Meghan McCain does not like the new face of the Republican Party, which she says looks a lot like Ann Coulter.
Blogging for the Daily Beast, Meghan McCain, the daughter of Senator John McCain, wrote that she did not like the image of negativity that Ann Coulter displayed, perpetuating “negative stereotypes of Republicans.” She also presents the problem of a younger, more “progressive” thinking conservative searching for the relevance of the GOP, someone who believes in the core principles of the Republican Party but is not attracted to the Coulter brand of extremist ideology. Where do those people find political affiliation if the Republican Party continues to follow a more radical right agenda? While the Democratic Party enjoys a president that is the “hippest politician around,” the GOP seems to be looking toward charismatic radicals.
There can be little doubt that the speeches, statements, and written works of people like Ann Coulter tend to excite certain elements of the more extreme and radicalized of the GOP. There is also little doubt that Coulter, Limbaugh, and other ultra-conservative figures of the far right have a certain appeal, albeit to an element that is for the most part intolerant of anything approaching progressive. But that appeal is mainly emotional, visceral. The more cerebral spokesmen for the Republican Party, such as Congressman Ron Paul, are marginalized or dismissed. Republican National Committee Chairman Michael Steele, who symbolizes a more tolerant, forward-looking GOP, isn’t trusted to be strong enough (even Meghan McCain questions the strategy of appealing to ‘hip-hop’ voters) to promote the conservative agenda.
In short, Ann Coulter is no longer relevant.
And McCain is correct. Only extremists demand a strict adherence to “every single ideal.”
At present, at least according to Meghan McCain, the answer to the GOP’s identity crisis would be to find some middle ground. McCain is reflective of a vast majority of young people, finding that their ideals cross party lines, not adhering to a strict Republican or Democratic ideology. She calls herself a “progressive conservative.” And she’s afraid that people like “the poster woman for the most extreme side of the Republican Party” will become the model for the average member of the Republican Party.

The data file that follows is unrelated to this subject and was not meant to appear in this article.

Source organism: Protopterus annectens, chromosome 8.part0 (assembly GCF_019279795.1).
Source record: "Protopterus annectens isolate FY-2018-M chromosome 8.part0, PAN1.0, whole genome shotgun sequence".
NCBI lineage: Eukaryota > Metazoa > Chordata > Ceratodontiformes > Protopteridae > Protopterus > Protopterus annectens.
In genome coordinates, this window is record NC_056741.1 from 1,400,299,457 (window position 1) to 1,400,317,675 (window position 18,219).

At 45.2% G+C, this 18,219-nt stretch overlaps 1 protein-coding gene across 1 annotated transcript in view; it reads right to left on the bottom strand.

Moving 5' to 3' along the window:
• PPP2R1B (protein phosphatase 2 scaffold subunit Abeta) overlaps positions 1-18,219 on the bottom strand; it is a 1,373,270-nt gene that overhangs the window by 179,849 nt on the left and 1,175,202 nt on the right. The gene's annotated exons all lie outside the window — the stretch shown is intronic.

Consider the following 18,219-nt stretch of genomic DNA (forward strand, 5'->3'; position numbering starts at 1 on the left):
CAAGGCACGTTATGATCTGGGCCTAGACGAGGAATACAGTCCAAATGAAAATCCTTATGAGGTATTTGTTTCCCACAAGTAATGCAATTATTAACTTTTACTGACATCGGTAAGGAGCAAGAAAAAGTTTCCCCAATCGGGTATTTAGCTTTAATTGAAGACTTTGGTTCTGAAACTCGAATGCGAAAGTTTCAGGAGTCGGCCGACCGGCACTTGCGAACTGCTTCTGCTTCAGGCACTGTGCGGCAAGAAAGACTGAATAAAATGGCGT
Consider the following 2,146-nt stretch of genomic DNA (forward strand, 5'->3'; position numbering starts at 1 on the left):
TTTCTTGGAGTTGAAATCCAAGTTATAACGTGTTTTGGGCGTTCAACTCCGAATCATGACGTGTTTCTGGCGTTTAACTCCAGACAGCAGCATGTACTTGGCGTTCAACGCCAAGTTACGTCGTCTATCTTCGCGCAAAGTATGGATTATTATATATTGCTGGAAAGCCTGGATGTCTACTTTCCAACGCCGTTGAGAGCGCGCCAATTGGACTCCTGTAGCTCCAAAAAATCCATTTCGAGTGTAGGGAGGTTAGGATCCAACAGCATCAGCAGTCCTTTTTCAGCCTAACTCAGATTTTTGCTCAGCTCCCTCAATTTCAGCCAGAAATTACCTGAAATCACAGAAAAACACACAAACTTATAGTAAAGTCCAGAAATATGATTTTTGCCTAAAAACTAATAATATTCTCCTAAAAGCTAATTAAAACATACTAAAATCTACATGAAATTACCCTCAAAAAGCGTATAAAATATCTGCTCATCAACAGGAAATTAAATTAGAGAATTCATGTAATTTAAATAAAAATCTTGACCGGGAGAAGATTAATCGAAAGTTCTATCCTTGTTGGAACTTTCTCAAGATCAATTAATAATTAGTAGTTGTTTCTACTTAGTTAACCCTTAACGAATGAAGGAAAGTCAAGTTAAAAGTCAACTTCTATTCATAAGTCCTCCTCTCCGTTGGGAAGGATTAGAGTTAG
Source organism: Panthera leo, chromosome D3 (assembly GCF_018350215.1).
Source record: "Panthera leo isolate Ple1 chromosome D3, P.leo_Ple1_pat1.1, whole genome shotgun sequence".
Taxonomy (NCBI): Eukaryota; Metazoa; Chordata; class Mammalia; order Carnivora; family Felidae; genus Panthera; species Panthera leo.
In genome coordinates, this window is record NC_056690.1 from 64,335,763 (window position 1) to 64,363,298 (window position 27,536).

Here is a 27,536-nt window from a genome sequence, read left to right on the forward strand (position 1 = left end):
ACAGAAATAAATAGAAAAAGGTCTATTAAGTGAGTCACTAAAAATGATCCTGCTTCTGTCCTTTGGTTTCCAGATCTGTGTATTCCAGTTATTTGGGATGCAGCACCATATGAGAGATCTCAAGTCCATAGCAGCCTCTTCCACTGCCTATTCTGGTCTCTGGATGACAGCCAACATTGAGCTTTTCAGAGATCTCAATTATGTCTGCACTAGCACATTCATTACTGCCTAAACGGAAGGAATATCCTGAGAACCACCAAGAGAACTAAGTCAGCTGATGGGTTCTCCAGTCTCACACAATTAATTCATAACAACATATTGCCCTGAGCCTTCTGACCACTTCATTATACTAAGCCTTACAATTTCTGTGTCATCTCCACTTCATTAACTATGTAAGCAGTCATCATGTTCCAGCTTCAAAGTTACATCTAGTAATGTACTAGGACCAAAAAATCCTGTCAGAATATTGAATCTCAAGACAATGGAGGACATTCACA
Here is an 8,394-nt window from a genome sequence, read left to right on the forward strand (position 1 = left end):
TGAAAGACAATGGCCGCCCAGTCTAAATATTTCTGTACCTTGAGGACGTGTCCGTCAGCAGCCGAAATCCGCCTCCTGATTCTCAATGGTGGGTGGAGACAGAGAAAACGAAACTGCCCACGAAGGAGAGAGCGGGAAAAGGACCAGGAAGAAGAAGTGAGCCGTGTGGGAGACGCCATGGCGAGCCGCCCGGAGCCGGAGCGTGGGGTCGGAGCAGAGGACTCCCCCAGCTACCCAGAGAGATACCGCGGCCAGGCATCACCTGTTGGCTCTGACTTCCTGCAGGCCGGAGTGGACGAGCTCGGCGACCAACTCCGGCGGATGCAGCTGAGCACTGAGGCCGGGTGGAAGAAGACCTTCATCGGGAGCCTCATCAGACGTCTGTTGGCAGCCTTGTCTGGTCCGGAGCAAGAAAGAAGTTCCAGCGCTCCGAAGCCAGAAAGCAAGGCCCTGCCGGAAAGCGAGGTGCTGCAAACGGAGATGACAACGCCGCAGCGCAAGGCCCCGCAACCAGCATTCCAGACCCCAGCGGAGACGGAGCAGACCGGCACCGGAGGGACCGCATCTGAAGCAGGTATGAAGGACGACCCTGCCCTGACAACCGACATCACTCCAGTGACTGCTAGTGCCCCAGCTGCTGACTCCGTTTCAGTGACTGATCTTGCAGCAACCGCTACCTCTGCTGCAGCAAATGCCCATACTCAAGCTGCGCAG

But what Meghan McCain does not seem to realize is that she provided the answer to countering the Ann Coulters and the Rush Limbaughs that seem to have taken control of the conservative movement and the Republican Party since the 2008 election. Someone like Meghan McCain is the answer. The core values of what the Republican Party is will remain, but it is up to young Republicans like McCain, those who have a forum and a voice, to ensure that the GOP does not become a party of self-serving demagogues.
Because ultimately McCain is correct: “The GOP is at a crossroads.” They got there by straying from their core beliefs, following an unpopular extreme ideology of resurgent manifest destiny that produced an extremely unpopular war and helped in the destabilization of the world’s diplomatic community as well as the world’s economy.
And voters ultimately rejected that ideology.
But the choices of direction are clear — because one can never go back, no matter how hard one tries. The party can go straight ahead, doing exactly as they have been doing for the past two decades, and they will more likely as not watch their ranks dwindle. They can turn to the left and seek a more “progressive,” moderate, and tolerant stance (and remain well within the tenets of conservatism), and carving out a place within the emerging young electorate. Or they can make a hard right, following people like Ann Coulter and Rush Limbaugh into a more radicalized, reactionary, and belligerent future, alienating members of their own party as well as those with opposing ideologies.
Meghan McCain wonders if she is conservative enough to be worthy of pleasing the leaders of the Republican Party and, therefore, remain a member. And therein lies the confusion that has grounded the GOP. It is not she who should be worthy enough to be a member, but that her leaders be worthy enough to represent the membership, of which she is a part. Instead, she might want to use her voice to counter the more extreme views of the far right and help remake the GOP into a party more reflective of the existing social order.
The Republican Party doesn’t have to be “hip” or produce a politician like Barack Obama. They just have to become relevant again.
The Daily Beast